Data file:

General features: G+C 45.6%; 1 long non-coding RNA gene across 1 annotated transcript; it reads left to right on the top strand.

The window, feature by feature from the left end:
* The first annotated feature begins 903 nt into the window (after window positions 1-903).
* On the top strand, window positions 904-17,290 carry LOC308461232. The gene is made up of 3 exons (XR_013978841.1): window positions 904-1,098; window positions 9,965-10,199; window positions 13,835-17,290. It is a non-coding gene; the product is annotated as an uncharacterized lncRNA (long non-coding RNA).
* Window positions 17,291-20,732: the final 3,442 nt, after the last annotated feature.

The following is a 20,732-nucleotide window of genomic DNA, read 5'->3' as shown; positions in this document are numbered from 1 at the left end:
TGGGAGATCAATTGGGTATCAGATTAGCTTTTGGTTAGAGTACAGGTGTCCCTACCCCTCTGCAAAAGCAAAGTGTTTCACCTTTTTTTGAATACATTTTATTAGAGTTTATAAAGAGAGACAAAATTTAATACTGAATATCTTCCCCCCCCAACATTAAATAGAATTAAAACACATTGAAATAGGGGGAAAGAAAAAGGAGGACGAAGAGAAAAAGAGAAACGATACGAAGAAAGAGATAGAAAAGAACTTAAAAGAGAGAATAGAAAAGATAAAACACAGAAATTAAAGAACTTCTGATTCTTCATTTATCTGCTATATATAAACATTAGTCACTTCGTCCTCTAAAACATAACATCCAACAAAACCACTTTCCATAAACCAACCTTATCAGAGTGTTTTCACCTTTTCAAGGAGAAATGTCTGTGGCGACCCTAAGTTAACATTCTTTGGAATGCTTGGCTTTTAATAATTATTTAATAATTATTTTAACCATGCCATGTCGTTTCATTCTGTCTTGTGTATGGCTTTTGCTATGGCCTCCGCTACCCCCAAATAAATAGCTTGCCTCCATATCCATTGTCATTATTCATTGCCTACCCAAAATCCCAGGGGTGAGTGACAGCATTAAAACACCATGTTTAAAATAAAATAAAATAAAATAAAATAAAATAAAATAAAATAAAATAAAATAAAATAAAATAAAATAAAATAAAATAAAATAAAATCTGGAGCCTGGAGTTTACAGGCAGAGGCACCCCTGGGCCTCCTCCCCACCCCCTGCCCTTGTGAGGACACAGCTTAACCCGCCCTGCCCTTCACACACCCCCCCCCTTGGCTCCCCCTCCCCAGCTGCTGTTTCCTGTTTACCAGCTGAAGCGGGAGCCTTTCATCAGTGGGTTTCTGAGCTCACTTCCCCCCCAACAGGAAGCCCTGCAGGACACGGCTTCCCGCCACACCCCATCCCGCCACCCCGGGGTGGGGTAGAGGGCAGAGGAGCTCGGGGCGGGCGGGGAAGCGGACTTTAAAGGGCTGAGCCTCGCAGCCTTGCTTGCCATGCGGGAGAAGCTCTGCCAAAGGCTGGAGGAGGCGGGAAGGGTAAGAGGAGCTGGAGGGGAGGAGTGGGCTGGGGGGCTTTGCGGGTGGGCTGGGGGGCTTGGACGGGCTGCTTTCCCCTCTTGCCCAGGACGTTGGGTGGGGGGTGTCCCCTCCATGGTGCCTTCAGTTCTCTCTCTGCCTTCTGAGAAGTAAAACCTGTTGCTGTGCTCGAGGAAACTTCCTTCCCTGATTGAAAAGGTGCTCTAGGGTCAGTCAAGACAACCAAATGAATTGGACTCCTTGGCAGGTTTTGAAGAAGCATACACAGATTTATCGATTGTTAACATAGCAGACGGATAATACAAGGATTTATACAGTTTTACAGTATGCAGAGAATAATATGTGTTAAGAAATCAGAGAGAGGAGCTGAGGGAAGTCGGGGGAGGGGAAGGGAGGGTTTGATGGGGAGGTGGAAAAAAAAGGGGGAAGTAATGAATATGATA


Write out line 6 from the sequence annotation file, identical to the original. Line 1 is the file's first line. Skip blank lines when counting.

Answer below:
The following is a 20,732-nucleotide window of genomic DNA, read 5'->3' as shown; positions in this document are numbered from 1 at the left end: